Now things look a little different. The 2013 MLS Cup champion, Sporting Kansas City, got beat fair and square in the group stage by Saprissa. The Western Conference champions, Portland Timbers, never quite figured out whether they wanted CCL to be a priority or not, and ended up getting knocked out by a team that knew it wanted to be in the knockout rounds: Olimpia. And the 2013 Supporters’ Shield winners, New York Red Bulls, never mustered any real enthusiasm for the tournament and were bounced out of the competition by the worst team in MLS 2014, Montreal Impact.
So much for the best teams in MLS. As for DC United, it regrouped, refocused, won the Eastern Conference in the regular season (so it will be in CCL again for 2015-16), and is in these knockout rounds not just as the only US club but also as the top seed in the tournament. How d’you like them apples?
Now DC faces Alajuelense, the Costa Rican club that has made a habit of slaying CCL giants in recent years. In 2013-14, América was a pre-tournament favorite: Los Manudos took down Las Águilas in the group stage. In this edition, the draw put defending ConcaChampion Cruz Azul in Alajuelense’s group: adiós, La Máquina.
This match-up is Alajuelense’s chance to demonstrate it doesn’t just deflate the reputations of Mexican clubs.
How They Got Here:
Emerged from a tough group comprising Cruz Azul and surprisingly competitive Panamanian side Chorrillo FC. As such, Alajuelense’s scant points total (six) and goals scored (four) is best regarded as evidence of the unusually even level of competition in Group 6, rather than a sign of weakness.
What They’ve Done Recently:
Alajuelense topped the Primera División’s Torneo de Invierno table, losing just three of 22 games in league play and conceding only 15 goals. But the club got bounced out of the playoffs by eventual champion, Saprissa.
The team isn’t looking quite as solid in the Torneo de Verano: it has lost three times and conceded 11 in its first 10 games, though it is scoring regularly (16 goals through 10 matches), and is among the early-season league leaders.
In the winter transfer window, Alajuelense welcomed midfielder Diego Calvo back from a stint in Scandinavia (though he arrived needing to work on his fitness), and picked up a young Argentine, Leonel Peralta.
One To Watch:
EDIT: Oversight! Pemberton is suspended for six (SIX!) CCL matches for his part in Alajuelense’s scuffle with Cruz Azul at the conclusion of their group match back in October. Do we run from our mistakes at OTF Soccer? Nope. Let it sit there as a reminder to this writer to double-check before giving full voice to his unrequited Pemberton love (Hi Patrick!).
Still, he’s out – so we need a new one to watch: Leonel Peralta
Jonathan McDonald has scored five goals in Alajuelense’s opening nine games of the Verano and Armando Alonso scored three of the four the team managed to get in the CCL group stage, but this is a team whose greatest strength still looks like its defense.
‘Keeper Patrick Pemberton is an Alajuelense lifer (aside from a loan stint early in his career, he’s only ever played for La Liga) and an important part of what has been a highly capable defense in CCL for the last couple of seasons.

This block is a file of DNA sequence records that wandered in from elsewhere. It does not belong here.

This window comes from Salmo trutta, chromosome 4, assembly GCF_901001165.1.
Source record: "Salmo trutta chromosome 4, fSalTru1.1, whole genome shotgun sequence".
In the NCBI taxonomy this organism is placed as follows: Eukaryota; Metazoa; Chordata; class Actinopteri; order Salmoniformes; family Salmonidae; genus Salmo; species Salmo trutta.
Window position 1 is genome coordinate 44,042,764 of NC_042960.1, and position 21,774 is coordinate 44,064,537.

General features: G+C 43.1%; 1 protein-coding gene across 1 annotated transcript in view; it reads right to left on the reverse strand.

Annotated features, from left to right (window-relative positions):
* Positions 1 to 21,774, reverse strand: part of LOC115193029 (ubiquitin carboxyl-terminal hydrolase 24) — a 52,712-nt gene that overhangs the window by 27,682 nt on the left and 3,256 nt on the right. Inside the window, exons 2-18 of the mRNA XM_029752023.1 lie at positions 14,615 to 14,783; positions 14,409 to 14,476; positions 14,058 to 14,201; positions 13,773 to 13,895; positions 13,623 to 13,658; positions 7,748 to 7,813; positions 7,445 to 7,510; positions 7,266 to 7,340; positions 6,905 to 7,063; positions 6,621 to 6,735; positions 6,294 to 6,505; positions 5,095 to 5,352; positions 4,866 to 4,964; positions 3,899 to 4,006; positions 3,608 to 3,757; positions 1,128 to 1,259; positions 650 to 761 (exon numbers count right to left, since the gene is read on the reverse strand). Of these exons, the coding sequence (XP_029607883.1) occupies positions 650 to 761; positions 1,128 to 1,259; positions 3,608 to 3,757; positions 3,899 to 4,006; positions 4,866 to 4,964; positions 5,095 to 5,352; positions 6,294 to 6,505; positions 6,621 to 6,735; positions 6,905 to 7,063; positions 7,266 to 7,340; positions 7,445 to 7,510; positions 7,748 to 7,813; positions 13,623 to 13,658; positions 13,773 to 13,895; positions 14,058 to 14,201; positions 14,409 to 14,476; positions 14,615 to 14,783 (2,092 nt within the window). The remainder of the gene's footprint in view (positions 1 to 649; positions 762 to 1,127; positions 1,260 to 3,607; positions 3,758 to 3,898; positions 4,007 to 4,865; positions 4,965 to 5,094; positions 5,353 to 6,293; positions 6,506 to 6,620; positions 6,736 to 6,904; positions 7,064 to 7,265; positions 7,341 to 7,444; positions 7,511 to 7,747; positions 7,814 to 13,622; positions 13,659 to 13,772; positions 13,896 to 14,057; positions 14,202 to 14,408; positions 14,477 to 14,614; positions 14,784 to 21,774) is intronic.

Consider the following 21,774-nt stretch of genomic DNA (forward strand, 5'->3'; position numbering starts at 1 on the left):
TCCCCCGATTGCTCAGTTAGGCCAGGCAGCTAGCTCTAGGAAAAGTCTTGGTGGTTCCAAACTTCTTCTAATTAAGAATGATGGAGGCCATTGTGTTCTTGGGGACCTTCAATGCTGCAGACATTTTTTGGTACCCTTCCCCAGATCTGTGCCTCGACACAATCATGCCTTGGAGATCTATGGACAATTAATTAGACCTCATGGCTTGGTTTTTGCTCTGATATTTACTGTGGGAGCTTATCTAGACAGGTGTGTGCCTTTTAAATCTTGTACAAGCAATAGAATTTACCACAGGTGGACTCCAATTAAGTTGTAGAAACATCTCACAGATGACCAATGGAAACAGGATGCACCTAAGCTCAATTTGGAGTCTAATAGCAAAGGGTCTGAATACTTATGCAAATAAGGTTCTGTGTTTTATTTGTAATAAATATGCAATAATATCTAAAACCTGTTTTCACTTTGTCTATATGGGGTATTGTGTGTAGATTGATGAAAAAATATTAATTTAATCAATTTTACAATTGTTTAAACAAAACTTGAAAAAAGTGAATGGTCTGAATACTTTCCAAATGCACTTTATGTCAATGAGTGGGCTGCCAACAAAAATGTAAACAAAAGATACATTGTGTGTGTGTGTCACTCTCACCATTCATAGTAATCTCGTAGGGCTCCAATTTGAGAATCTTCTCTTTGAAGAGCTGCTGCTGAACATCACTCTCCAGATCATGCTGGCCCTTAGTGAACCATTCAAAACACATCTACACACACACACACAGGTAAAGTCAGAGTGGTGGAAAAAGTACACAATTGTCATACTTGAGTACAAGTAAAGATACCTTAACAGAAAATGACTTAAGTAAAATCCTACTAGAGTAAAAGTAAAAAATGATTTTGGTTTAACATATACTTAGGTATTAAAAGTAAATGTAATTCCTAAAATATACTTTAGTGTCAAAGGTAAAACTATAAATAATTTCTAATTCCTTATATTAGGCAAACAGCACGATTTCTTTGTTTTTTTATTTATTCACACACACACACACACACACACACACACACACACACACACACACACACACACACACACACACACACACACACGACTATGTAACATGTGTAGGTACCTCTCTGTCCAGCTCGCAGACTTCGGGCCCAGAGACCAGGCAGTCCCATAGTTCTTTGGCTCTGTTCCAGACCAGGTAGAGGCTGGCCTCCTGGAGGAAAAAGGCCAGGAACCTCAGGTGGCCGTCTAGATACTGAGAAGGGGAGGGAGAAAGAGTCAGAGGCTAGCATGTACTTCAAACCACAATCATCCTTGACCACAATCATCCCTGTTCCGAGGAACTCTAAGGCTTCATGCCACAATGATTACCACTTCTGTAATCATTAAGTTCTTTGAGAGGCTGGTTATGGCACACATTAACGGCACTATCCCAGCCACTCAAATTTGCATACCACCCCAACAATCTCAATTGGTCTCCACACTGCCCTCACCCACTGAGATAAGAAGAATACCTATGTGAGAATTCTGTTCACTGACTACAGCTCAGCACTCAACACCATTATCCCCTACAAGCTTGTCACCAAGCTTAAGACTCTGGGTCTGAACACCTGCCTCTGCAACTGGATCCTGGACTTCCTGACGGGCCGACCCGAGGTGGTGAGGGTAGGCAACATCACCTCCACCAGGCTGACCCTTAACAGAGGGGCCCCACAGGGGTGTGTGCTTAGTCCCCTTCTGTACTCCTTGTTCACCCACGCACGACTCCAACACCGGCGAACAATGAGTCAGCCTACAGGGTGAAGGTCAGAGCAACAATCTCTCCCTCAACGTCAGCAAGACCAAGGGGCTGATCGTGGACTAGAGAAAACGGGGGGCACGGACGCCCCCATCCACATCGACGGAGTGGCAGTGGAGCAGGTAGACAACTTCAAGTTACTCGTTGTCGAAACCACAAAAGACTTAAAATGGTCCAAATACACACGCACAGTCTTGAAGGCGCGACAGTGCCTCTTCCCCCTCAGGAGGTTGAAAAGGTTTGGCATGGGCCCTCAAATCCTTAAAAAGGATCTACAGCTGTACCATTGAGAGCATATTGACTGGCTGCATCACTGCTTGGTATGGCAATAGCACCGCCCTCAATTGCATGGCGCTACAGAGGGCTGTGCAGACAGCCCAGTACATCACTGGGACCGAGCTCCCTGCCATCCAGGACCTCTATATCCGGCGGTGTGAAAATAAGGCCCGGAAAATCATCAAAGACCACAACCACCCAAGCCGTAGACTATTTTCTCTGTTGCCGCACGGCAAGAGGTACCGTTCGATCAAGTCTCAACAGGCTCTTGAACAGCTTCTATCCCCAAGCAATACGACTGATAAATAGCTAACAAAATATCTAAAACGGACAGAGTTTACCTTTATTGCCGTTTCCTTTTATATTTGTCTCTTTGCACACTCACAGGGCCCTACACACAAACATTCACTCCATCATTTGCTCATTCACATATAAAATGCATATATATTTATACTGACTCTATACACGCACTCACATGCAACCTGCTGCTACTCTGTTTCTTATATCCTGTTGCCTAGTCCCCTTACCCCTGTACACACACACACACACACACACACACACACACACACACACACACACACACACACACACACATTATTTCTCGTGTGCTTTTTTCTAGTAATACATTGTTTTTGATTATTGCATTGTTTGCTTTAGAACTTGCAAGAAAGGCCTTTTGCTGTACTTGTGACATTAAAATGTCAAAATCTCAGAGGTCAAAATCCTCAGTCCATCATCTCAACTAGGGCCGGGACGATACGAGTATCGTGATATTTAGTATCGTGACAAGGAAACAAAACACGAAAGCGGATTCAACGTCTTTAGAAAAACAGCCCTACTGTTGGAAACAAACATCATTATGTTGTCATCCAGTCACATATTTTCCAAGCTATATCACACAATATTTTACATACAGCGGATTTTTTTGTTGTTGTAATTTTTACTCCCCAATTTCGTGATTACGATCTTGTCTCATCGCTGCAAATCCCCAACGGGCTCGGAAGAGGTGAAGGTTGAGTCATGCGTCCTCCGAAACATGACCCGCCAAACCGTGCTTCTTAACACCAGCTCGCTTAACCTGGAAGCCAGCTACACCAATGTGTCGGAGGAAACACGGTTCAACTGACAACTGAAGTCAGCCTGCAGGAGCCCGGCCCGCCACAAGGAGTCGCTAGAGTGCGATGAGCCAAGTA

Pemberton’s absence merely adds to the pressure on Alajuelense’s suddenly shaky defense. A full strength back line for CCL can be expected to include Porfirio López (more than 100 competitive appearances for La Liga; six caps for Costa Rica), Kenner Gutiérrez (97 competitive appearances for Los Manudos; part of Costa Rica’s 2009 U-20 World Cup squad), and Jhonny Acosta (more than 100 appearances for Alajuelense; 25 caps for Costa Rica, including a couple of appearances in the 2014 World Cup).
And Peralta, a 22-year-old Argentine of limited experience with any professional first team. He’s slotted in as a regular starter to the otherwise seasoned defensive unit, so should be lining up at left back against DC.
How They Got Here:
A while back, this site offered some advice to MLS clubs on how to improve performance in CCL. DC United spent much of the group stage ignoring that advice, and it worked: it’s hard to argue that the team holding the top seed in the tournament has done it all wrong.
In a more competitive group, DC’s approach to CCL might have got found out. But Ben Olsen stuck to the tried-and-tested MLS strategy of expending the least effort possible in the group stage, and his was the only team in this year’s competition to win all its group matches.
It will be very surprising if Olsen leans heavily on the reserves now that DC is in the knockout rounds, but he’s made the old MLS habits pay unexpected dividends thus far.
What They’ve Done Recently:
Sticking to those old habits, Olsen guided his team through the traditional MLS preseason schedule of warm-weather training stints inside the US paired with occasional darts back home to recover and keep the sponsors happpy.
The club picked up one of the better-looking preseason trophies in the process, and appears as well prepared as any MLS side usually is when it follows its usual approach to getting ready for a new season.
Whether it might have been wiser to seek out fitter, stronger, better-resembling-Alajuelense opposition is a moot point now. DC got this far with the usual methods, little surprise that it is sticking with them.
Also unsurprising, given his success in 2014, Olsen has kept the core of his squad together. Additions to date have been few and far between, indicative perhaps of a coach who knows his best team is already in camp and he can afford to take his time bringing in new faces. Versatile Finnish defender/midfielder Markus Halsti is an interesting addition to the squad, and may be the only one of the new signings who slots straight into a starting role.
One To Watch: Fabian Espindola
Espindola is looking at a lengthy suspension in MLS to start the regular season, so CCL is all he has to play for in the short term (or longer term, if the ongoing CBA negotiations end up delaying the start of the MLS season).
He scored one the goals of the tournament to date in the group stage, and will be key to DC’s efforts to unlock Alajuelense’s defense.
For all our CCL coverage, follow @OTFSoccer
CONCACAF editor Austin Fido chats CCL @canetop.